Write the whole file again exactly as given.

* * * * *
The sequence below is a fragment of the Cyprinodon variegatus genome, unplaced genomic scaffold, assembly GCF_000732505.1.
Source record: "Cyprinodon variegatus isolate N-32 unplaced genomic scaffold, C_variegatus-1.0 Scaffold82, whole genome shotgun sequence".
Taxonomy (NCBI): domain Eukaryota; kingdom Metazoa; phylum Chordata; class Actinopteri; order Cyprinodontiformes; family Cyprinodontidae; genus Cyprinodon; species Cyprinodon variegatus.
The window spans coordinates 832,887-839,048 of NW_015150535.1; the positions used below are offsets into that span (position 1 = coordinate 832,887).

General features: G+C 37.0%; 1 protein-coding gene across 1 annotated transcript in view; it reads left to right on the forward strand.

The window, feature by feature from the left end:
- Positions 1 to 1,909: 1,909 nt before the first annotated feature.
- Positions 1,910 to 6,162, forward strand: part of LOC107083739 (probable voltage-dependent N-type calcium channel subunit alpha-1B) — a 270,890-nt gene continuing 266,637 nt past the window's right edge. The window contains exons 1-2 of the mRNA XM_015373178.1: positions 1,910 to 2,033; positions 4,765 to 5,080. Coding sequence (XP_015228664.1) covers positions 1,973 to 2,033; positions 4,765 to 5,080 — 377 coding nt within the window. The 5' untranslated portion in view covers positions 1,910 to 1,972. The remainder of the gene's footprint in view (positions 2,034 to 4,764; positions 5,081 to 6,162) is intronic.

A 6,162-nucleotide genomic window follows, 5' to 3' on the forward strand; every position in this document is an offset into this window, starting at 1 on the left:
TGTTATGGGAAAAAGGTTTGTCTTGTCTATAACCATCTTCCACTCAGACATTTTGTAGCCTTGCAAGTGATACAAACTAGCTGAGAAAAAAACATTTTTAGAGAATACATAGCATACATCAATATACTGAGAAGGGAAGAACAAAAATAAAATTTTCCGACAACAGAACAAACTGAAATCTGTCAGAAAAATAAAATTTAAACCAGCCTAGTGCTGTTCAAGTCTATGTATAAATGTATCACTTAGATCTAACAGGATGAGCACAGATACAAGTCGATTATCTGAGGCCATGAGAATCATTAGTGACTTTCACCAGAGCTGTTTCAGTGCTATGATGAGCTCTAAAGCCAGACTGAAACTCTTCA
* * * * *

The sequence below is a fragment of the Cyprinodon variegatus genome, unplaced genomic scaffold, assembly GCF_000732505.1.
Source record: "Cyprinodon variegatus isolate N-32 unplaced genomic scaffold, C_variegatus-1.0 Scaffold82, whole genome shotgun sequence".
Taxonomy (NCBI): domain Eukaryota; kingdom Metazoa; phylum Chordata; class Actinopteri; order Cyprinodontiformes; family Cyprinodontidae; genus Cyprinodon; species Cyprinodon variegatus.
The window spans coordinates 832,887-839,048 of NW_015150535.1; the positions used below are offsets into that span (position 1 = coordinate 832,887).

General features: G+C 37.0%; 1 protein-coding gene across 1 annotated transcript in view; it reads left to right on the forward strand.

The window, feature by feature from the left end:
- Positions 1 to 1,909: 1,909 nt before the first annotated feature.
- Positions 1,910 to 6,162, forward strand: part of LOC107083739 (probable voltage-dependent N-type calcium channel subunit alpha-1B) — a 270,890-nt gene continuing 266,637 nt past the window's right edge. The window contains exons 1-2 of the mRNA XM_015373178.1: positions 1,910 to 2,033; positions 4,765 to 5,080. Coding sequence (XP_015228664.1) covers positions 1,973 to 2,033; positions 4,765 to 5,080 — 377 coding nt within the window. The 5' untranslated portion in view covers positions 1,910 to 1,972. The remainder of the gene's footprint in view (positions 2,034 to 4,764; positions 5,081 to 6,162) is intronic.

A 6,162-nucleotide genomic window follows, 5' to 3' on the forward strand; every position in this document is an offset into this window, starting at 1 on the left:
TGTTATGGGAAAAAGGTTTGTCTTGTCTATAACCATCTTCCACTCAGACATTTTGTAGCCTTGCAAGTGATACAAACTAGCTGAGAAAAAAACATTTTTAGAGAATACATAGCATACATCAATATACTGAGAAGGGAAGAACAAAAATAAAATTTTCCGACAACAGAACAAACTGAAATCTGTCAGAAAAATAAAATTTAAACCAGCCTAGTGCTGTTCAAGTCTATGTATAAATGTATCACTTAGATCTAACAGGATGAGCACAGATACAAGTCGATTATCTGAGGCCATGAGAATCATTAGTGACTTTCACCAGAGCTGTTTCAGTGCTATGATGAGCTCTAAAGCCAGACTGAAACTCTTCA